Think about that. You're less likely to be murdered in the US if you become a cop, and that's before we add in all the civilians the cops themselves murder and we're told it was all just an accident. @mightygodking has pointed all this out. @ShaunKing has pointed out vastly worse. You simply cannot believe this was a tragic accident, as free of antagonists and guilt as a sudden earthquake, unless you desperately, completely want to.

Unless you want to sleep better, because you get to sleep better. Unless you want to tell yourselves everything is fine, because you get to tell yourself everything is fine. An unsourced quote is barrelling through Twitter right now: "White privilege is the ability to be outraged by the Ferguson decision, rather than terrified by it". Which is true, of course, but even so I can't help wishing a lot more of those who share my skin colour could even be stirred to be outraged here. Not least because the UK has its own horrors to atone for on this subject.

I still believe a future lies ahead of us where military-minded all-but unaccountable thugs kill just as many white people as black ones.  I just no longer believe we're necessarily walking towards that future.  Instead, here we all are, one half of us treading water and the other half drowning, slowly, one by one, as the water turns ever more obviously the colour of spilt blood.

Saturday, 15 November 2014

Saur-dom And Grr-Morrah

Via bspencer at LGM and through her to Origami Isopod, it is very difficult not to love a world which contains works of literature like this:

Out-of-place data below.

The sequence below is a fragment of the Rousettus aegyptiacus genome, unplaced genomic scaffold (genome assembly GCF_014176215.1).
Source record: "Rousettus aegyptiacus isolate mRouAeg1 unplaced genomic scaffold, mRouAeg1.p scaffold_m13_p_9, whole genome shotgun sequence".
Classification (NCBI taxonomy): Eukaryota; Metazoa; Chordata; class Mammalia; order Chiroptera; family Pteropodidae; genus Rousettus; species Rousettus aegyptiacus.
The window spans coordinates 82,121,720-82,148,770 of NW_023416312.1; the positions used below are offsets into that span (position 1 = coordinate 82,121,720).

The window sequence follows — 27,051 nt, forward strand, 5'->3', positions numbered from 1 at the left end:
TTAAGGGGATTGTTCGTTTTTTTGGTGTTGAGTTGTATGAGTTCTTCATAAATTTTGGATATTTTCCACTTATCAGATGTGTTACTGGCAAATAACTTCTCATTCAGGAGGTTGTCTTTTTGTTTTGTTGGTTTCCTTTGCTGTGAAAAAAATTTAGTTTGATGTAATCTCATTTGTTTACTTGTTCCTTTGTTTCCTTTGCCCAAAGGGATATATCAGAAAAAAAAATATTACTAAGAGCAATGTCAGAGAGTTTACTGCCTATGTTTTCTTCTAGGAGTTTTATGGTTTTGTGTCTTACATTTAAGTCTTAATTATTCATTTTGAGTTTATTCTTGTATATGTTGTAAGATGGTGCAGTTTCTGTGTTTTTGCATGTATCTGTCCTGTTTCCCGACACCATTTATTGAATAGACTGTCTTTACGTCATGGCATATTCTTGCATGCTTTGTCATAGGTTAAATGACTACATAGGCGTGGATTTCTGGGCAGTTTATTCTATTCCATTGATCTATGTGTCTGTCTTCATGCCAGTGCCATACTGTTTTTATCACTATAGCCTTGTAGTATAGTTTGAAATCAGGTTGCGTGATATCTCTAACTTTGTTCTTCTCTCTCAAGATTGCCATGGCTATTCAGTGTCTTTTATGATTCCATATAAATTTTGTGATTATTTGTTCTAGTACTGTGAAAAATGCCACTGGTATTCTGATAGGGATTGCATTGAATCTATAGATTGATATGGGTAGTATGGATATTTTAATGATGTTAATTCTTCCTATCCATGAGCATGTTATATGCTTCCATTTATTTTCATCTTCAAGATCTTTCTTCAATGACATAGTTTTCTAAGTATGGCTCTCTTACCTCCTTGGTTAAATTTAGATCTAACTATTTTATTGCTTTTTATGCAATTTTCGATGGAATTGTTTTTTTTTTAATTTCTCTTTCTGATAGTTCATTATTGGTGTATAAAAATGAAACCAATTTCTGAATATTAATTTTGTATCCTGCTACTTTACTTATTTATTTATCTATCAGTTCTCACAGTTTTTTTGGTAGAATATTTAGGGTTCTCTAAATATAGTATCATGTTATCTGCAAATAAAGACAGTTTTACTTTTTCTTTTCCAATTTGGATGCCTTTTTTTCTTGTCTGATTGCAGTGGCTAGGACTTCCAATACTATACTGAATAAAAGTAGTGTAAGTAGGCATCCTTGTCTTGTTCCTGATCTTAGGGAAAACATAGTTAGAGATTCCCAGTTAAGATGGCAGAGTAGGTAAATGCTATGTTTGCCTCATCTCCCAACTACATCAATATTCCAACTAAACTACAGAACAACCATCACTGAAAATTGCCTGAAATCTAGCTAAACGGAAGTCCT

This reminds me rather too much of the time in 2003 in which I foolishly predicted no porn could exist involving dinosaurs, and my friend gleefully showed me a video she'd found of a woman orally pleasuring a velociraptor.  Naturally, the footage originated from Germany.  Rule Thirty-Four should really be called Rule Vierunddrei├čig.

Beyond my nostalgia, though, so many questions clamber to the surface here. Like, did Hunter Fox write a story about billionaire dinosaurs and conclude it needed some gay sex to spice things up? Or did this start out as standard man-on-dinosaur porn but then Fox realised his human protagonist could never be forced into homosexuality by a t-rex of limited means?

And is this whole thing a gambit by the Christian Right? You know, those people who are convinced gayness is spread by scheming gays waiting in cupboards to leap out at passers-by and gay them up with their homosexual wiles? Because since those people don't believe in evolution either, the existence of gayness now must imply the existence of gayness ever since the expulsion from Eden. Clearly then there has always been dinosaur gayness. Indeed, the disappearance of dinosaurs from the world rather suggests they got the Old Testament treatment, wiped from the Earth for spending all their time cavorting in gay orgies beside in tar-pits and the occasional volcano.